Africa's foremost diplomat
In 2001, its centennial year, the Nobel Committee decided that the Peace Prize was to be divided between the United Nations (UN) and the world organization's Secretary-General, Kofi Annan. The choice showed the Committee's traditional support for organized cooperation between states.
Kofi Annan was born in Ghana in 1938. His father was a chief and governor of the Ashanti province. He attended a Methodist school and a technical college in his home country before continuing his academic studies in Switzerland and the United States.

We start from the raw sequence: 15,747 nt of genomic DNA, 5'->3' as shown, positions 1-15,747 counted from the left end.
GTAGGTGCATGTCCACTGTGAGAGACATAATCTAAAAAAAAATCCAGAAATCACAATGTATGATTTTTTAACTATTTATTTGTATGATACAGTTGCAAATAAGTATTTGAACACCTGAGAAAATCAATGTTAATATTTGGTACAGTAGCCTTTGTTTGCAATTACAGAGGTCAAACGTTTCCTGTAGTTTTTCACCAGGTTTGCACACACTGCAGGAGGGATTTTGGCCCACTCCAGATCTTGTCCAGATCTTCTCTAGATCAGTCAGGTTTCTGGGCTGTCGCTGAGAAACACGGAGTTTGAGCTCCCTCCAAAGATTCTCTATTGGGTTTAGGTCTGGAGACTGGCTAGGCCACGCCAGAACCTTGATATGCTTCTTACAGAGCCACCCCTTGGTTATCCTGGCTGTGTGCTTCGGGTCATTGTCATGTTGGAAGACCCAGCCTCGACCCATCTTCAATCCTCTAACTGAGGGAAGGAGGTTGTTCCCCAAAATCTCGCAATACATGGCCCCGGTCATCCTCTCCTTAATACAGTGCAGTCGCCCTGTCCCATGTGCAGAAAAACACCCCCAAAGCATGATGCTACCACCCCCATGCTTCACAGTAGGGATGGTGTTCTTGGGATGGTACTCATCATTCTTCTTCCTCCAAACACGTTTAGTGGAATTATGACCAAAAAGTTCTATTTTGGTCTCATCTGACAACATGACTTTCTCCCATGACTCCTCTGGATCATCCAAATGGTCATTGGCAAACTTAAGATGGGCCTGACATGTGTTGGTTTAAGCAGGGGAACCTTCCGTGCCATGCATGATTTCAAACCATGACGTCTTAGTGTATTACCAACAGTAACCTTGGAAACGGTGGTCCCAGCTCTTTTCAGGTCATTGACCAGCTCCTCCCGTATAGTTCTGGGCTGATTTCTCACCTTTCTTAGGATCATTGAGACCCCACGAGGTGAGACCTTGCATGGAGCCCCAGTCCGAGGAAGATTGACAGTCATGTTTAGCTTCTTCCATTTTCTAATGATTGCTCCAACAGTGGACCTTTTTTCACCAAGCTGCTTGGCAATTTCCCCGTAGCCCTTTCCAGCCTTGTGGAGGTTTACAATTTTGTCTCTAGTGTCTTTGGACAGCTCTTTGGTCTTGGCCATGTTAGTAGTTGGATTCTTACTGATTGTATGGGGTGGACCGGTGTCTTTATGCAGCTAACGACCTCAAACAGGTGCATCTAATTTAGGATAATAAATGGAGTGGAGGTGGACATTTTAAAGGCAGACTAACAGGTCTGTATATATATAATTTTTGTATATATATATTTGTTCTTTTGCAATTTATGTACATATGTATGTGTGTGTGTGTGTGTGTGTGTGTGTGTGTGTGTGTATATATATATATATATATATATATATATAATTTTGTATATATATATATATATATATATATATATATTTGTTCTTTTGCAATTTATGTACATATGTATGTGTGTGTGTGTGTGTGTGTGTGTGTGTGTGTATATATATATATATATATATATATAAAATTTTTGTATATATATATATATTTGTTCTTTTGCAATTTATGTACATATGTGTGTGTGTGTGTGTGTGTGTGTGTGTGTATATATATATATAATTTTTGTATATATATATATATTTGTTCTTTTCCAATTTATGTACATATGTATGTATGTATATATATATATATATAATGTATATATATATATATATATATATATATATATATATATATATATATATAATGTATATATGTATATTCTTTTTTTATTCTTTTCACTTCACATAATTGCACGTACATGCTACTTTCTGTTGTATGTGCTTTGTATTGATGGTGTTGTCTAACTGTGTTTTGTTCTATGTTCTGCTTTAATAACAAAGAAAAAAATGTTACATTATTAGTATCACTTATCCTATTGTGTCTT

Annan pursued a varied career in the UN system until 1993, when he was appointed Deputy Secretary-General for peacekeeping operations, a position he held until 1997, when he took over as the United Nations' seventh Secretary-General.
Kofi Annan was awarded the Peace Prize for having revitalized the UN and for having given priority to human rights. The Nobel Committee also recognized his commitment to the struggle to contain the spreading of the HIV virus in Africa and his declared opposition to international terrorism.